1 Environmental Dynamics, Department of Science and Environment, Roskilde University2 The Department of Environmental, Social and Spatial Change, Roskilde University3 Environmental Risk, Administration Department of Roskilde University, Roskilde University4 California Institute of Technology5 Lancaster University6 Pioneer Hi-Bred International7 Jet Propulsion Laboratory8 Lund University9 Purdue University
The use of Penman–Monteith (PM) equation in thermal remote sensing based surface energy balance modeling is not prevalent due to the unavailability of any direct method to integrate thermal data into the PM equation and due to the lack of physical models expressing the surface (or stomatal) and boundary layer conductances (gS and gB) as a function of surface temperature. Here we demonstrate a new method that physically integrates the radiometric surface temperature (TS) into the PM equation for estimating the terrestrial surface energy balance fluxes (sensible heat, H and latent heat, λE). The method combines satellite TS data with standard energy balance closure models in order to derive a hybrid closure that does not require the specification of surface to atmosphere conductance terms. We call this the Surface Temperature Initiated Closure (STIC), which is formed by the simultaneous solution of four state equations. Taking advantage of the psychrometric relationship between temperature and vapor pressure, the present method also estimates the near surface moisture availability (M) from TS, air temperature (TA) and relative humidity (RH), thereby being capable of decomposing λE into evaporation (λEE) and transpiration (λET). STIC is driven with TS, TA, RH, net radiation (RN), and ground heat flux (G). TS measurements from both MODIS Terra (MOD11A2) and Aqua (MYD11A2) were used in conjunction with FLUXNET RN, G, TA, RH, λE and H measurements corresponding to the MODIS equatorial crossing time. The performance of STIC has been evaluated in comparison to the eddy covariance measurements of λE and H at 30 sites that cover a broad range of biomes and climates. We found a RMSE of 37.79 (11%) (with MODIS Terra TS) and 44.27 W m− 2 (15%) (with MODIS Aqua TS) in λE estimates, while the RMSE was 37.74 (9%) (with Terra) and 44.72 W m− 2 (8%) (with Aqua) in H. STIC could efficiently capture the λE dynamics during the dry down period in the semi-arid landscapes where λE is strongly governed by the subsurface soil moisture and where the majority of other λE models generally show poor results. Sensitivity analysis revealed a high sensitivity of both the fluxes to the uncertainties in TS. A realistic response and modest relationship was also found when partitioned λE components (λEE and λET) were compared to the observed soil moisture and rainfall. This is the first study to report the physical integration of TS into the PM equation and finding analytical solution of the physical (gB) and physiological conductances (gS). The performance of STIC over diverse biomes and climates points to its potential to benefit future NASA and NOAA missions having thermal sensors, such as HyspIRI, GeoSTAR and GOES-R for mapping multi-scale λE and drought.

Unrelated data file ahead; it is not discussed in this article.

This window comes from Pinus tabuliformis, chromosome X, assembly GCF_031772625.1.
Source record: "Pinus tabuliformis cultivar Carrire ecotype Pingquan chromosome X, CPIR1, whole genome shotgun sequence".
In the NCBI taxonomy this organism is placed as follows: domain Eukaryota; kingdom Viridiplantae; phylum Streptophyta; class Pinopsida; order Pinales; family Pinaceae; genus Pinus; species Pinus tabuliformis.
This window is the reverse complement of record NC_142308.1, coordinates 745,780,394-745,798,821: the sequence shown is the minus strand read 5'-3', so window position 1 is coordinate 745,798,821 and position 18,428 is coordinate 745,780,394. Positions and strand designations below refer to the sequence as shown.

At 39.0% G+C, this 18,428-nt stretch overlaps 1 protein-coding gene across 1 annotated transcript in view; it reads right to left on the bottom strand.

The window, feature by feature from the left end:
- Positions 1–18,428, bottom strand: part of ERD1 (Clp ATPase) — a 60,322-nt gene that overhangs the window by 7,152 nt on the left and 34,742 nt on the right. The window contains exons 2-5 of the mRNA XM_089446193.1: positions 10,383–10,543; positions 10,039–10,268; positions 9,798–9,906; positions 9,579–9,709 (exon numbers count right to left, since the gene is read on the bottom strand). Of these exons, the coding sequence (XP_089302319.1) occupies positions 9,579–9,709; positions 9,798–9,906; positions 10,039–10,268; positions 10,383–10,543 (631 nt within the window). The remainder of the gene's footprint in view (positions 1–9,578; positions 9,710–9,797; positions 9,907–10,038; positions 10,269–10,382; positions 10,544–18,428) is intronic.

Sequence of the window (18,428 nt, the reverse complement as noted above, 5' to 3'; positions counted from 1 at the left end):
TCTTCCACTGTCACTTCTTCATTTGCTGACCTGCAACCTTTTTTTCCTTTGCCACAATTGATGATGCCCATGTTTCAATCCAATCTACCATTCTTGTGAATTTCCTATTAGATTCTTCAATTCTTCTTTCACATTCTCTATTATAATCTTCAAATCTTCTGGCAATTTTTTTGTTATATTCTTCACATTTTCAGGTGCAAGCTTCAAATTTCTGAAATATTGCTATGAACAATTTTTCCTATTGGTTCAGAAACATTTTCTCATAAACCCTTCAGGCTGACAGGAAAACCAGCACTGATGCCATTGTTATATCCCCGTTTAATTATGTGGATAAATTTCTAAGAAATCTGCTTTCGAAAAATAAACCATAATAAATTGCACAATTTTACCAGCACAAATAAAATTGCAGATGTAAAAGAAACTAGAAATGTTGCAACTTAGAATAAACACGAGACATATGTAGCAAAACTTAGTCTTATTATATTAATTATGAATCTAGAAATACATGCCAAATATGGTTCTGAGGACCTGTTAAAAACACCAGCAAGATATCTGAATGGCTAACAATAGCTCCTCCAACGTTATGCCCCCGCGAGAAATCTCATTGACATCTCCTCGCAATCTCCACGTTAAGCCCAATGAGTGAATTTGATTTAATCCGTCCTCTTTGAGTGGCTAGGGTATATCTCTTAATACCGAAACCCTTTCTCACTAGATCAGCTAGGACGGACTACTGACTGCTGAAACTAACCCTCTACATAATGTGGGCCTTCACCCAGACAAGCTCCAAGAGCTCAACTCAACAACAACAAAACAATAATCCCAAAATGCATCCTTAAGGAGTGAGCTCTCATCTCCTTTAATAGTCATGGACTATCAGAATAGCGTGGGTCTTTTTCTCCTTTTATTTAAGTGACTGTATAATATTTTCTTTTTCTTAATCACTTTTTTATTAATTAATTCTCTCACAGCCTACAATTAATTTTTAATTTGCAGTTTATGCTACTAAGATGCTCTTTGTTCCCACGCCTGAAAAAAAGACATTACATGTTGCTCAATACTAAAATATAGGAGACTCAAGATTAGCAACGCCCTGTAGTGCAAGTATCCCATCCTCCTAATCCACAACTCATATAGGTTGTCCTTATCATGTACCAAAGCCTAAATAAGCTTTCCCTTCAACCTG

Remote Sensing of Environment, 2014, Vol 141, p. 243-261
Surface energy balance; Penman–Monteith equation; Advection–aridity hypothesis; Boundary layer conductance; Surface conductance; MODIS; Land surface temperature; FLUXNET; Evapotranspiration